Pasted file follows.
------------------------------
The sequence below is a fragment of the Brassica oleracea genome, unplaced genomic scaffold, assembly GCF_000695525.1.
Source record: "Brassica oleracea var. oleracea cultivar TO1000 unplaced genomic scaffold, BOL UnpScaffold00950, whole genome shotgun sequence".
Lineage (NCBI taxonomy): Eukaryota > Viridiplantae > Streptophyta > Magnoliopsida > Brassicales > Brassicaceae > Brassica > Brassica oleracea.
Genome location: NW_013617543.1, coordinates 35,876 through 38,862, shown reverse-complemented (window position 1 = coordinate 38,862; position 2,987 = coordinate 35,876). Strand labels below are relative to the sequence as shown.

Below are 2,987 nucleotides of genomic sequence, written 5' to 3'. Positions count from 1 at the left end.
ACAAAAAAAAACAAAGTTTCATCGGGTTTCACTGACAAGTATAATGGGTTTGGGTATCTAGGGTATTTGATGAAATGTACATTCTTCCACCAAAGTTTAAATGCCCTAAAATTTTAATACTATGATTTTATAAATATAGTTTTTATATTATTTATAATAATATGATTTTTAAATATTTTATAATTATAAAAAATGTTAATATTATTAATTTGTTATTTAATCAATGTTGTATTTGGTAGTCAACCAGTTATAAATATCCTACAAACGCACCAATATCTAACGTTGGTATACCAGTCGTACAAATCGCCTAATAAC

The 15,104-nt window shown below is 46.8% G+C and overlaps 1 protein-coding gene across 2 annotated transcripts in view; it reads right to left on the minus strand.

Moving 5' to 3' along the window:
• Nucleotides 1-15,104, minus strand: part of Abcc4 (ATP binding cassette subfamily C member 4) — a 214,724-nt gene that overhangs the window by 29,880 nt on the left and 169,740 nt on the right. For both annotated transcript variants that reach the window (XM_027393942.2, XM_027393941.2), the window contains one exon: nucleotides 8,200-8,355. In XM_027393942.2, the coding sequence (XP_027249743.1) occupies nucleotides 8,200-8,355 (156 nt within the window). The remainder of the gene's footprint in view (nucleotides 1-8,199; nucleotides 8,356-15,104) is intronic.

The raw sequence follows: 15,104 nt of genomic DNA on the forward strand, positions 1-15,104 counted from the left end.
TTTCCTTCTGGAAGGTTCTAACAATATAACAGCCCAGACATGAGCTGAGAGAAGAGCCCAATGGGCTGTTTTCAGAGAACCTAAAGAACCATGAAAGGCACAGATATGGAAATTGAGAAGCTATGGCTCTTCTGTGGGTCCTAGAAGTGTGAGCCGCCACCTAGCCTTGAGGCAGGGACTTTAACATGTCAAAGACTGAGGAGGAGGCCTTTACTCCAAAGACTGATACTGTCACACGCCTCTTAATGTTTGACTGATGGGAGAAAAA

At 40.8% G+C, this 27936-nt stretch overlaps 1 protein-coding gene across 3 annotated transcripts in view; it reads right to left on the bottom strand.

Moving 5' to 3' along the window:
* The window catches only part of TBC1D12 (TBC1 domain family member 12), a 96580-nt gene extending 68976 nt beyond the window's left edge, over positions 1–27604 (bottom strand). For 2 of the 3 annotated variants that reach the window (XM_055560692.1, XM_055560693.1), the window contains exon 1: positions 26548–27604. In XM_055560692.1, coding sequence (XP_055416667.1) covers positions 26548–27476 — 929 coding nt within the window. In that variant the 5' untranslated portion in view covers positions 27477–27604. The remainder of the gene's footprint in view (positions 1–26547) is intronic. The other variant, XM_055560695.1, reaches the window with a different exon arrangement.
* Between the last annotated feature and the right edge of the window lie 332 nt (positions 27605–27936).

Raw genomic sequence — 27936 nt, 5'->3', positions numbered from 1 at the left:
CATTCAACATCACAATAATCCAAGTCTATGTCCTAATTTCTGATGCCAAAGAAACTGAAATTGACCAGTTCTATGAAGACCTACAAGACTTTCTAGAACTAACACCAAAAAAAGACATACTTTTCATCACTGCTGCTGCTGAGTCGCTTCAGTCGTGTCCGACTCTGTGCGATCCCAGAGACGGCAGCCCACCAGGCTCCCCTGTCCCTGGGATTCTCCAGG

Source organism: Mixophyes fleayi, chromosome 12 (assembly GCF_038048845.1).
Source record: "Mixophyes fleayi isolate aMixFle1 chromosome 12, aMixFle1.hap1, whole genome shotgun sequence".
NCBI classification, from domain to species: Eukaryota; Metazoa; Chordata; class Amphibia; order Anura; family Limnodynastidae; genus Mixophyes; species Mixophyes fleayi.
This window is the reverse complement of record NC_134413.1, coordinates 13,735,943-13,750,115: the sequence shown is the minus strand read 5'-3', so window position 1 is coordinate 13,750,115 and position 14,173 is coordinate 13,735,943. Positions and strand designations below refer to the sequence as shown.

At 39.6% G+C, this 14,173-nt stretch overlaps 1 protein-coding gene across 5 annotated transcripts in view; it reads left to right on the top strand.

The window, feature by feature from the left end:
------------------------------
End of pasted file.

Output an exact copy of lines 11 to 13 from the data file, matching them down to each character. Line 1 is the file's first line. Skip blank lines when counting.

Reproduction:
TTTCCTTCTGGAAGGTTCTAACAATATAACAGCCCAGACATGAGCTGAGAGAAGAGCCCAATGGGCTGTTTTCAGAGAACCTAAAGAACCATGAAAGGCACAGATATGGAAATTGAGAAGCTATGGCTCTTCTGTGGGTCCTAGAAGTGTGAGCCGCCACCTAGCCTTGAGGCAGGGACTTTAACATGTCAAAGACTGAGGAGGAGGCCTTTACTCCAAAGACTGATACTGTCACACGCCTCTTAATGTTTGACTGATGGGAGAAAAA

At 40.8% G+C, this 27936-nt stretch overlaps 1 protein-coding gene across 3 annotated transcripts in view; it reads right to left on the bottom strand.

Moving 5' to 3' along the window: